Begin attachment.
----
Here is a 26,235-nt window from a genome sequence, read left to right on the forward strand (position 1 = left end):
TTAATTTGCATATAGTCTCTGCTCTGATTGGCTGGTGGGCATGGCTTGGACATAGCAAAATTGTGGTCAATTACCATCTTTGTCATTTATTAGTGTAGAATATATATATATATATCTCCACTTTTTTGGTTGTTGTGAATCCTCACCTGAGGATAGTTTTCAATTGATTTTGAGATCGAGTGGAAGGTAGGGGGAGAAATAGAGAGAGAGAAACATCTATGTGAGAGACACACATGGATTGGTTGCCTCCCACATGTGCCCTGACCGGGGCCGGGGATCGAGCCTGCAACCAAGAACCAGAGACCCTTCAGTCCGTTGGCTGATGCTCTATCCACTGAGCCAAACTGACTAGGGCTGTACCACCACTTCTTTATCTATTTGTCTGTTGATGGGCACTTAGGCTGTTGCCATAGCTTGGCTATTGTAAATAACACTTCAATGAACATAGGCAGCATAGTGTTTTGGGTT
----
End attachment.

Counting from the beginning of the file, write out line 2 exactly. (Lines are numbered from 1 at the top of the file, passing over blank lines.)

TTAATTTGCATATAGTCTCTGCTCTGATTGGCTGGTGGGCATGGCTTGGACATAGCAAAATTGTGGTCAATTACCATCTTTGTCATTTATTAGTGTAGAATATATATATATATATCTCCACTTTTTTGGTTGTTGTGAATCCTCACCTGAGGATAGTTTTCAATTGATTTTGAGATCGAGTGGAAGGTAGGGGGAGAAATAGAGAGAGAGAAACATCTATGTGAGAGACACACATGGATTGGTTGCCTCCCACATGTGCCCTGACCGGGGCCGGGGATCGAGCCTGCAACCAAGAACCAGAGACCCTTCAGTCCGTTGGCTGATGCTCTATCCACTGAGCCAAACTGACTAGGGCTGTACCACCACTTCTTTATCTATTTGTCTGTTGATGGGCACTTAGGCTGTTGCCATAGCTTGGCTATTGTAAATAACACTTCAATGAACATAGGCAGCATAGTGTTTTGGGTT